Apple Bread in a Breadmaker

I mostly use my breadmaker to save time making dough which I then finish by baking in the oven. But this apple bread recipe is intended for days when you really don't have any time at all to faff about and is made entirely in the machine. It's a useful standby bread for busy celebration times like Easter or Christmas. I wouldn't call this a brioche because to me brioche means a LOT of butter but it's an enriched, sweetened bread that does have the feel of brioche. It's less rich than a classic brioche but it's also a bit less of a threat to the waistline and it proves that the old baking trick of replacing some of the butter with apple purée really does work.

This makes a fine breakfast bread but is not too sweet to be used alongside savoury foods. It toasts well (but it tends to toast quickly, so be careful).  If you happen to have any left over, it will make a very useful base for a dessert or two such as a classic bread and butter pudding. 

I've used some clementine zest to flavour this loaf, but other flavours will work just as well: lemon zest or extract, vanilla paste or powder or almond extract would all be good. It's easy to overdo the flavouring with extracts, though, so be a little cautious. Of course, I assume that you'll slave away producing your own apple purée but, let's be honest, it's much easier to open a jar.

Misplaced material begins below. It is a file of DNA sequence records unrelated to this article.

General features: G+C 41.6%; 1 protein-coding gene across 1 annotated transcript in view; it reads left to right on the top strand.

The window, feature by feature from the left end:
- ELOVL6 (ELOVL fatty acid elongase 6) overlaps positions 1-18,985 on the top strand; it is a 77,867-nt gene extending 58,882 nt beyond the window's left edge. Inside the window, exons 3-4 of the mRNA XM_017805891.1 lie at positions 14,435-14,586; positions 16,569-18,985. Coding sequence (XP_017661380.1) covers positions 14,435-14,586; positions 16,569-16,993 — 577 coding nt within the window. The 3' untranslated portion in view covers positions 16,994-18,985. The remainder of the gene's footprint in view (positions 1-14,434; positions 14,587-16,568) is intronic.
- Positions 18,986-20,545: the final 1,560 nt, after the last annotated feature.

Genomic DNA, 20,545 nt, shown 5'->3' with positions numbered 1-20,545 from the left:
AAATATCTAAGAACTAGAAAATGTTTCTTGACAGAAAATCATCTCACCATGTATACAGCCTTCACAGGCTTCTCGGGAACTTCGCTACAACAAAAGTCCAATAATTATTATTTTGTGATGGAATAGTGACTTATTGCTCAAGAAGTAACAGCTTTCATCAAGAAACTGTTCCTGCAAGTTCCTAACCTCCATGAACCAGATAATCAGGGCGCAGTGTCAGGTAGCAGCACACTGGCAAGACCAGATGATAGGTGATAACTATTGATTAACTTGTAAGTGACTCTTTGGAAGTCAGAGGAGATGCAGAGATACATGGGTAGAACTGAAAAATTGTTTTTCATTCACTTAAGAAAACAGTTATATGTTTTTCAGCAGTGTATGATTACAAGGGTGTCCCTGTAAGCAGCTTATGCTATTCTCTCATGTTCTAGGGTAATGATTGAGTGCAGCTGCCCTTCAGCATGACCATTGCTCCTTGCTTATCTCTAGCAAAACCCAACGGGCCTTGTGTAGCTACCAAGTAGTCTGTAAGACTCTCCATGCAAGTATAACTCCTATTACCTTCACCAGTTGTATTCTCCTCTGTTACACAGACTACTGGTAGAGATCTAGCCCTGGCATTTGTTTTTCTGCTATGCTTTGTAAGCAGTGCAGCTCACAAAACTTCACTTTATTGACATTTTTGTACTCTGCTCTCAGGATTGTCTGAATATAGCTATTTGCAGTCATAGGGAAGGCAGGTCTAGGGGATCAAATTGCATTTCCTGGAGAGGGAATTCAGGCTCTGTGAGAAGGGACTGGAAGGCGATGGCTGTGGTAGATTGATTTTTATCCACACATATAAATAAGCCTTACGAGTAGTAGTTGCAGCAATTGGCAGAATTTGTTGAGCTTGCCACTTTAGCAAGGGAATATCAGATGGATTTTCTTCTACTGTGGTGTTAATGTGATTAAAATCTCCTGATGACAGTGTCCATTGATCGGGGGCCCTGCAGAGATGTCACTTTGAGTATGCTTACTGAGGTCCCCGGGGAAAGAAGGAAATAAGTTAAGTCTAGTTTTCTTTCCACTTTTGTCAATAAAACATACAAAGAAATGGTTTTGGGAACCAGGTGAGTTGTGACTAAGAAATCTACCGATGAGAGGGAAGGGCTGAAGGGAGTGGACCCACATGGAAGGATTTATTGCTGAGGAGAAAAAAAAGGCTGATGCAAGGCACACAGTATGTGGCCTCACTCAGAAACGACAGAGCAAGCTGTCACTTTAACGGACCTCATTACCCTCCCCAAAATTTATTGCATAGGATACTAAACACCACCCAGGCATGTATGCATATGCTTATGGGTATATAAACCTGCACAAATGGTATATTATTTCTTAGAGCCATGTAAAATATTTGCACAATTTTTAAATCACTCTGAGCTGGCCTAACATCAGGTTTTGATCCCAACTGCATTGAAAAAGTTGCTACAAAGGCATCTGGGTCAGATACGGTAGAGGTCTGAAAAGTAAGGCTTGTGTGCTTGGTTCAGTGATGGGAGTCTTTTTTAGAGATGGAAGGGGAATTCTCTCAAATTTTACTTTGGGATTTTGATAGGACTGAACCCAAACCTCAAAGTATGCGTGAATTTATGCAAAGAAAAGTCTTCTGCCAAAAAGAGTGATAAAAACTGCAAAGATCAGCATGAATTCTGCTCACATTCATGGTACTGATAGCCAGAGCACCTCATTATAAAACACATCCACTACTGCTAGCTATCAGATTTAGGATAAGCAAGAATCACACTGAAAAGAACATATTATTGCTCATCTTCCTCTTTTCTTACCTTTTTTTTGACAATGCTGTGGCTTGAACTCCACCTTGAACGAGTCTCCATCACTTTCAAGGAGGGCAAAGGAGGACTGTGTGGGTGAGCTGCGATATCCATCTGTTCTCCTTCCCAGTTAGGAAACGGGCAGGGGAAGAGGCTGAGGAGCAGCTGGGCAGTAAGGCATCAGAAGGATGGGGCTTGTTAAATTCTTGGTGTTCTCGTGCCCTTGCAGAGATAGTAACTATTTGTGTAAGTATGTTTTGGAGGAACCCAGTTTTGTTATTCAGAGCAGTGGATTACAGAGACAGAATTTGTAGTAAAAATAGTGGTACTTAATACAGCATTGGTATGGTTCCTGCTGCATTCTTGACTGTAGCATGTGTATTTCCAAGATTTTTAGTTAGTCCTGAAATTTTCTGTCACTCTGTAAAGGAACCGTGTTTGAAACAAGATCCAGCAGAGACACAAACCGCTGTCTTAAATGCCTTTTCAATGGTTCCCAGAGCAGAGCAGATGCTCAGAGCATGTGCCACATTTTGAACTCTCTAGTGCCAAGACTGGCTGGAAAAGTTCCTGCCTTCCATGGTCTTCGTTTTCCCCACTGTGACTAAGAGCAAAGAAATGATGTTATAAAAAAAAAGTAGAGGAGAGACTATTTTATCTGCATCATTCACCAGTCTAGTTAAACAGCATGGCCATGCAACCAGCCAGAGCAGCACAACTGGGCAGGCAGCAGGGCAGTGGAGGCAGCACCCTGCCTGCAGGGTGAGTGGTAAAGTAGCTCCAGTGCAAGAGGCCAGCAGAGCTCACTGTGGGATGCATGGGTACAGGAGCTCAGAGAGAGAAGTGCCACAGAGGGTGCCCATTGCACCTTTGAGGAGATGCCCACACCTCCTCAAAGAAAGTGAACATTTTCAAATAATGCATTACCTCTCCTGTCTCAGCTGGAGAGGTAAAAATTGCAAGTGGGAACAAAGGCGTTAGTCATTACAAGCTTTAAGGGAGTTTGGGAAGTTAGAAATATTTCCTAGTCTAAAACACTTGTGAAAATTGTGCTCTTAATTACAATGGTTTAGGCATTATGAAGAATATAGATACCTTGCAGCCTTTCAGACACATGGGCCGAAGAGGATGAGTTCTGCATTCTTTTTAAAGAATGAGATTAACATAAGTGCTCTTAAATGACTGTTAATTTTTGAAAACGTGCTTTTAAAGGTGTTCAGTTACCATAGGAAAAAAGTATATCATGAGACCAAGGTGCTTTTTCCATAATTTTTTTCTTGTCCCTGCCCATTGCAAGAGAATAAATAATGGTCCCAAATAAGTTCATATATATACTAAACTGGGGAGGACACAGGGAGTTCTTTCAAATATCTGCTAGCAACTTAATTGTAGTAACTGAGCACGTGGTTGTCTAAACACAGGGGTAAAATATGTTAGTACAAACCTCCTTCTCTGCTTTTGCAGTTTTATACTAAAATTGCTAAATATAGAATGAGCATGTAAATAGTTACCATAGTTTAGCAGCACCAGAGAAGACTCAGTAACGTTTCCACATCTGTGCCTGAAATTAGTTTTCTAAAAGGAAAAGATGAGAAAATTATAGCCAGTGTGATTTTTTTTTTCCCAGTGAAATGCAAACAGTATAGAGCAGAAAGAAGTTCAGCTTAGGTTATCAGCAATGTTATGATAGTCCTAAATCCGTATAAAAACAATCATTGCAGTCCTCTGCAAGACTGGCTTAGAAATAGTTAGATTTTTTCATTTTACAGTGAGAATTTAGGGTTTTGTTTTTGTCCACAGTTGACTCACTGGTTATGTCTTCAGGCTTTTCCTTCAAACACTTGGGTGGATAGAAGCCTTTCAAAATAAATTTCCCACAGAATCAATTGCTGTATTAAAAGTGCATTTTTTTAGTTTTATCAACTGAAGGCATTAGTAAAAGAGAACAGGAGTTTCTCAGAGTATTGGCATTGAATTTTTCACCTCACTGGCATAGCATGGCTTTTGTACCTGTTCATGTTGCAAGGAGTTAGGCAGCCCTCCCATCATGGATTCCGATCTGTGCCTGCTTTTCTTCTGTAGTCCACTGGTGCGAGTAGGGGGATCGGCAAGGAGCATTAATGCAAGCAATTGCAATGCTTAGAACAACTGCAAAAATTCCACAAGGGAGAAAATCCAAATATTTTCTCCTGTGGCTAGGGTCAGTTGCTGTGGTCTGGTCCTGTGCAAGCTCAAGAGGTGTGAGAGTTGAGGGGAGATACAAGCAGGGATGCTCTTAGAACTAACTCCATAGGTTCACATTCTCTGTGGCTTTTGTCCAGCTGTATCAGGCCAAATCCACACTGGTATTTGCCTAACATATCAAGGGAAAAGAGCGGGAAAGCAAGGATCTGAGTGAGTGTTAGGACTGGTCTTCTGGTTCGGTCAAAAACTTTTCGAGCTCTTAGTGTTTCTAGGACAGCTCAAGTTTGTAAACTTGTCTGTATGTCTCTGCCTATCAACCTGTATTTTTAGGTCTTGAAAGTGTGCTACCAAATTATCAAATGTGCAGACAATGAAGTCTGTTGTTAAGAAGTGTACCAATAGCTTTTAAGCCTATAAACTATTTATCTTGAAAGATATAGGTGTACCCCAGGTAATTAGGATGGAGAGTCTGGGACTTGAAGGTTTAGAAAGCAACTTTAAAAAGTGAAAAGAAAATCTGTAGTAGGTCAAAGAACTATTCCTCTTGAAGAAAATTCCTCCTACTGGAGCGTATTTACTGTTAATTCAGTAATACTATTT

Apple Bread in a Breadmaker

1 tsp dried, fast-action yeast

400g white bread flour

3 tbsp golden caster sugar

50g butter, at room temperature, cut into small cubes

1 tsp salt

Zest of 1 clementine or half an orange, very finely grated (or other flavouring, see above)

2 large eggs

125g apple purée

80ml milk (semi-skimmed or full fat)

The order of ingredients given below is correct for a Panasonic breadmaker but, if you have a different type of machine, you may need to reverse the order of dry and liquid ingredients. Please check the instructions for your breadmaker.

Add the first six, dry ingredients to the breadmaker bucket. 

Lightly whisk the two eggs and combine them with the apple purée and milk. Add the liquid to the breadmaker bucket.

If your breadmaker has a sweet or enriched bread bake setting, then use it. If not, set the machine to a basic bake and a size appropriate for 400g of flour - more often than not that's a “medium” loaf but machines do vary. Set the crust setting to “light crust” - this is important, since enriched doughs tend to brown very quickly.


  1. This sounds good Phil. I like the idea of a fruity bread. Wish I hadn't given my bread maker to my daughter in law!

  2. Phil, this looks and sounds like such a wonderful loaf! I just might have to adapt it for baking in the oven, since I don't have a breadmaker. I appreciate your caution about overdoing the extracts. A lot of people use too heavy a hand with the extracts.


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